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The U.S. Economy in WWII as a Model for Coping with Climate Change

Listed author(s):
  • Hugh Rockoff

    ()

    (Rutgers Department of Economics)

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    During World War II the United States rapidly transformed its economy to cope with a wide range of scarcities, such as shortfalls in the amounts of ocean shipping, aluminum, rubber, and other raw materials needed for the war effort. This paper explores the mobilization to see whether it provides lessons about how the economy could be transformed to meet scarcities produced by climate change or other environmental challenges. It concludes that the success of the United States in overcoming scarcities during World War II without a major deterioration in living standards provides a basis for optimism that environmental challenges can be met, but that the unique political consensus that prevailed during the war limits the practical usefulness of the wartime model.

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    File URL: http://www.sas.rutgers.edu/virtual/snde/wp/2016-09.pdf
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    Paper provided by Rutgers University, Department of Economics in its series Departmental Working Papers with number 201609.

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    Length: 48 pages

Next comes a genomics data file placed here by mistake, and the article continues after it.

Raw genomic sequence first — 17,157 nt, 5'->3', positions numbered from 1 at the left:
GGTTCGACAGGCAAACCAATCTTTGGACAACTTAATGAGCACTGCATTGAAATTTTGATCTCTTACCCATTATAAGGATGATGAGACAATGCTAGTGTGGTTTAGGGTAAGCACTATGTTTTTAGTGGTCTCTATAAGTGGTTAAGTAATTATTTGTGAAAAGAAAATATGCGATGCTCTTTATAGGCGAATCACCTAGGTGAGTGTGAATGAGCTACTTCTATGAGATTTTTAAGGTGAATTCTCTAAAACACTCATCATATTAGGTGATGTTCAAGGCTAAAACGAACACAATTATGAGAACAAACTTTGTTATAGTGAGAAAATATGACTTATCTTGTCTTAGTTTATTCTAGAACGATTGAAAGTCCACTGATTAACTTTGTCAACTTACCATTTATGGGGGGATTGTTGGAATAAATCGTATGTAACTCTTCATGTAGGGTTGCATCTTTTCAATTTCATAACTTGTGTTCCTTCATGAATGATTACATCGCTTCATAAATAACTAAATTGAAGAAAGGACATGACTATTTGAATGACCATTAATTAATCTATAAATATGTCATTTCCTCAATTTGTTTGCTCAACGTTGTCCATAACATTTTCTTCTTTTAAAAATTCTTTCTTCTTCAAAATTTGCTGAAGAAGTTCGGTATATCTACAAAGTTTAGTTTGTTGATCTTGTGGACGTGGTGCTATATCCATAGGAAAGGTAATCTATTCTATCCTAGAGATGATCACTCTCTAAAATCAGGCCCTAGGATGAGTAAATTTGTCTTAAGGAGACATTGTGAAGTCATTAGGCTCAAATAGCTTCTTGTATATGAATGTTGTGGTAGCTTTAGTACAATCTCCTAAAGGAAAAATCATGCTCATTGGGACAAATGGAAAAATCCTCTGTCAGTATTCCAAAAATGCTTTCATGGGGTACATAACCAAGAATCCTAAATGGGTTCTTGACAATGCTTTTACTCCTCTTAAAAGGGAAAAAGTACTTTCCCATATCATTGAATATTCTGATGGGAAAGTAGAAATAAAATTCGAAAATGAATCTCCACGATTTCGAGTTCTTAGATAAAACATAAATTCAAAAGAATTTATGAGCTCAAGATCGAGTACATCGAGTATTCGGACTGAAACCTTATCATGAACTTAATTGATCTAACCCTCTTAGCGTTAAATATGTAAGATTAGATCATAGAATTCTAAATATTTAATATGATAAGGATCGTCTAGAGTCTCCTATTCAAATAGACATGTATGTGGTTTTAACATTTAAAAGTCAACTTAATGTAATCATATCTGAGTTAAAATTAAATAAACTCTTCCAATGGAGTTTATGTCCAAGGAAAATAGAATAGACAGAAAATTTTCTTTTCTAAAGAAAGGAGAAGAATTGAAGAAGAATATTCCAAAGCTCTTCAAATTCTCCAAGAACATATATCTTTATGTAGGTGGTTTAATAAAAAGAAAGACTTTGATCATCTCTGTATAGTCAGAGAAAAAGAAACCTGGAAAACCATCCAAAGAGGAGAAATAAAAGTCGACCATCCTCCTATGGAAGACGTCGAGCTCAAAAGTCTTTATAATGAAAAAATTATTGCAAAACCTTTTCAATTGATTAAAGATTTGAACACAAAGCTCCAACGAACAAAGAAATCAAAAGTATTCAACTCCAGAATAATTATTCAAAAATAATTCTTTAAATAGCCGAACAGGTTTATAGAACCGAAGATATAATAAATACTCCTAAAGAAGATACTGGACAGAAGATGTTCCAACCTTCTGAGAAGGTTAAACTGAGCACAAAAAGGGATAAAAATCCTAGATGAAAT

Date of creation: 25 Aug 2016
    Handle: RePEc:rut:rutres:201609
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    1. Vernon, J. R., 1994. "World War II Fiscal Policies and the End of the Great Depression," The Journal of Economic History, Cambridge University Press, vol. 54(04), pages 850-868, December.
    2. Simon Kuznets, 1945. "National Product in Wartime," NBER Books, National Bureau of Economic Research, Inc, number kuzn45-1, 01.
    3. Mills, Geofrey & Rockoff, Hugh, 1987. "Compliance with Price Controls in the United States and the United Kingdom During World War II," The Journal of Economic History, Cambridge University Press, vol. 47(01), pages 197-213, March.
    4. Barro, Robert J, 1978. "Unanticipated Money, Output, and the Price Level in the United States," Journal of Political Economy, University of Chicago Press, vol. 86(4), pages 549-580, August.
    5. Higgs, Robert, 1992. "Wartime Prosperity? A Reassessment of the U.S. Economy in the 1940s," The Journal of Economic History, Cambridge University Press, vol. 52(01), pages 41-60, March.
    6. Alexander J. Field, 2008. "The impact of the Second World War on US productivity growth -super-1," Economic History Review, Economic History Society, vol. 61(3), pages 672-694, 08.
    7. Gordon, Robert J, 1969. "$45 Billion of U.S. Private Investment Has Been Mislaid," American Economic Review, American Economic Association, vol. 59(3), pages 221-238, June.
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